How to shelter in place with your partner

There are many reasons that couples might have to quickly shelter in place together. Natural disasters may strike and require partners to live together temporarily for a short period of time. Other issues, such as COVID-19, are more long-term. Some of these relationships are as fresh as new matches, and some are as familiar as life-long partners. Moving in together may be the best option for partners, given their social, mental, physical, or financial needs. Plus, sharing household chores, possibly saving some money, and having your partner as a quarantine buddy are some great perks!

COVID-19 certainly accelerated some timelines, though. While some relationships may have been discussing moving in together for a while now, many partners had to act within a couple of days. This quick timeframe may not have given you and your partner much room to set boundaries, define expectations, or discuss any potential relationship obstacles that might occur during the move-in process. Moving in with a romantic partner is a significant step in any relationship. Even outside of a global pandemic or natural disaster, this brings about questions, concerns, opportunities to grow, and new knowledge of your partner.

We know that any large-scale traumatic event, like natural disasters or COVID-19, can place survivors at a higher risk of relationship abuse, so it’s important to recognize some of the challenges that may come up if you need to shelter in place with your partner. These issues could cause unhealthy behaviors to escalate to abusive ones.

What makes moving in together challenging?

Most challenges arise from the increased amount of time you spend with your partner when you live together. While you may be use to spending days or weekends together, those pockets of intentional time may not accurately represent how you act when you’re not around each other.

Here are a few examples of more usual challenges:

When cohabiting, couples now spend every day together!

The increased time spent together may reveal conflicts in partners’ habits, schedules, and priorities. You get a full, 360-degree view of your partner, which can be an exciting new adventure, but, for some, this may display signs of a larger issue.

Moving in together may mean different things to different people.

Traditionally, living together is a sign of further commitment to the relationship. This assumption may lead to uneven or unrealistic expectations surrounding gender-roles, or consent.

One partner may believe that moving in together and sharing more physical space equates to sharing more physical intimacy.

It is never ok to assume consent of another person, whether that be across physical or emotional boundaries. A healthy relationship creates a space in which partners feel comfortable communicating boundaries and trusts that the other person will respect them.

It's hard to create a shared ownership of the space.

Unfair allocation of space without much discussion can foster perceived inequality in the relationship and create uneven power dynamics in unhealthy relationships. If you feel like a guest in your shared home, it may be hard to have a sense of responsibility, individual space, or ownership in household chores or decisions. The unequal balance of power could also magnify one partner contributing more to the rent payments, which may create financial conflict or abuse. It’s important to recognize that cohabitation means co-ownership of the space and shared responsibility.

A healthy relationship communicates their concerns about feelings of ownership, individual space, chores, and finances honestly and respectfully. This communication is key both before and after moving in together.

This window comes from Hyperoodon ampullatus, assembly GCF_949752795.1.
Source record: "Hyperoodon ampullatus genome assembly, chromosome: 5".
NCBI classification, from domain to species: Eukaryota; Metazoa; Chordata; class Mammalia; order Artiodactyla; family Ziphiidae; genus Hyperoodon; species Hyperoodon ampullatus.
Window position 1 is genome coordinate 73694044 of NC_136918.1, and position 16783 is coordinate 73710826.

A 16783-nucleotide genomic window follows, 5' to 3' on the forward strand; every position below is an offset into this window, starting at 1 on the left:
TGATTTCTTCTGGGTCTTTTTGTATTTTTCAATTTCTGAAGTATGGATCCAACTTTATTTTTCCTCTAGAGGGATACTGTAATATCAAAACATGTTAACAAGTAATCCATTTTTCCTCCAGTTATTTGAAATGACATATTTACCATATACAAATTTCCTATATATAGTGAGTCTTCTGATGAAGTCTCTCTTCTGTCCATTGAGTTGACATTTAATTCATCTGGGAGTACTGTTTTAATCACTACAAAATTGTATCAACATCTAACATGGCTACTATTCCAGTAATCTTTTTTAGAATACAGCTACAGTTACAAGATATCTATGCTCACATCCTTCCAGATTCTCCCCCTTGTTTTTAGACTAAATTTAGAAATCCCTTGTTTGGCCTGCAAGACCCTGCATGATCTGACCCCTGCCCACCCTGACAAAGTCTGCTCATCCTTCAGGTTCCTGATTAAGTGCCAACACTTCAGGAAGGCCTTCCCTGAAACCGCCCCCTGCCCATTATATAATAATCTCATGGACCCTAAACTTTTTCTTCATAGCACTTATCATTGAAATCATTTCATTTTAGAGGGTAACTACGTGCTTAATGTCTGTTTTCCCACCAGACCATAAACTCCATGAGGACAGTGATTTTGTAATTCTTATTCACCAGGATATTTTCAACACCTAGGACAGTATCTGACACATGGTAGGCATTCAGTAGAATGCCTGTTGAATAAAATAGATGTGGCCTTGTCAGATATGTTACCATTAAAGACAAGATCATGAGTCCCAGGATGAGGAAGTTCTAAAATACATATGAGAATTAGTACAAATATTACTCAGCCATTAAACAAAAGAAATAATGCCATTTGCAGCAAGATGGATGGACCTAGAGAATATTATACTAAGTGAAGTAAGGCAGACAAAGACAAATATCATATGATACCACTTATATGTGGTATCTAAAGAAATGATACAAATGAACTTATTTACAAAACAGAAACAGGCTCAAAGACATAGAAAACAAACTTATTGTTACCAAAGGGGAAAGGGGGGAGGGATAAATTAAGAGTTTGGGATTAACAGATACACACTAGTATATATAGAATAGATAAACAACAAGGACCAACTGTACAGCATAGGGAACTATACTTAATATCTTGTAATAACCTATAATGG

If the usual cohabitation challenges weren’t enough, now we have to learn how to navigate them in the midst of a global pandemic.

An overarching relationship concern during COVID-19 can include the general anxiety surrounding health and uncertainty.

Here are some examples:

  • Not only do partners spend more time together, but if they shelter in place together, that means they are spending all their time together.

  • Financial concerns may now include sudden changes in workloads or employment status. For example, the switch to remote work may increase a couple’s time together — even more than typical cohabiting partners.

  • Alternatively, one (or more) partner(s) may be part of the essential workforce or lost their job, which could bring about a new set of anxieties surrounding health, incompatible work schedules, hygiene, and more.

  • Support systems may have moved almost entirely online through social media platforms, video chat, and phone calls.

  • Usual social interactions have decreased or stopped entirely. This lack of casual person-to-person interaction may increase co-dependency in the relationship.

  • Isolation is one of the strongest tools in an abusive relationship. The unhealthy or abusive partner may use living together during quarantine as a way to monitor and prevent their partner’s social interactions.

Unprecedented life changes due to COVID-19 may have introduced some sticking points like heightened anxiety, online social support systems, and varying financial challenges. Therefore, it’s important to discuss any concerns and create plans for resolution with your partner. It’s also important to know the warning signs of abuse to ensure your safety when you shelter in place with your partner.

If you feel uncomfortable discussing these topics with your partner, see any warning signs of abuse in your relationship, or have any further questions, our advocates are always available to help.

Call 1-866-331-9474 or TTY 1-866-331-8453, text “LOVEIS” to 1-866-331-9474, or click the “Chat live now” button at the bottom of the screen to discuss any questions or concerns.

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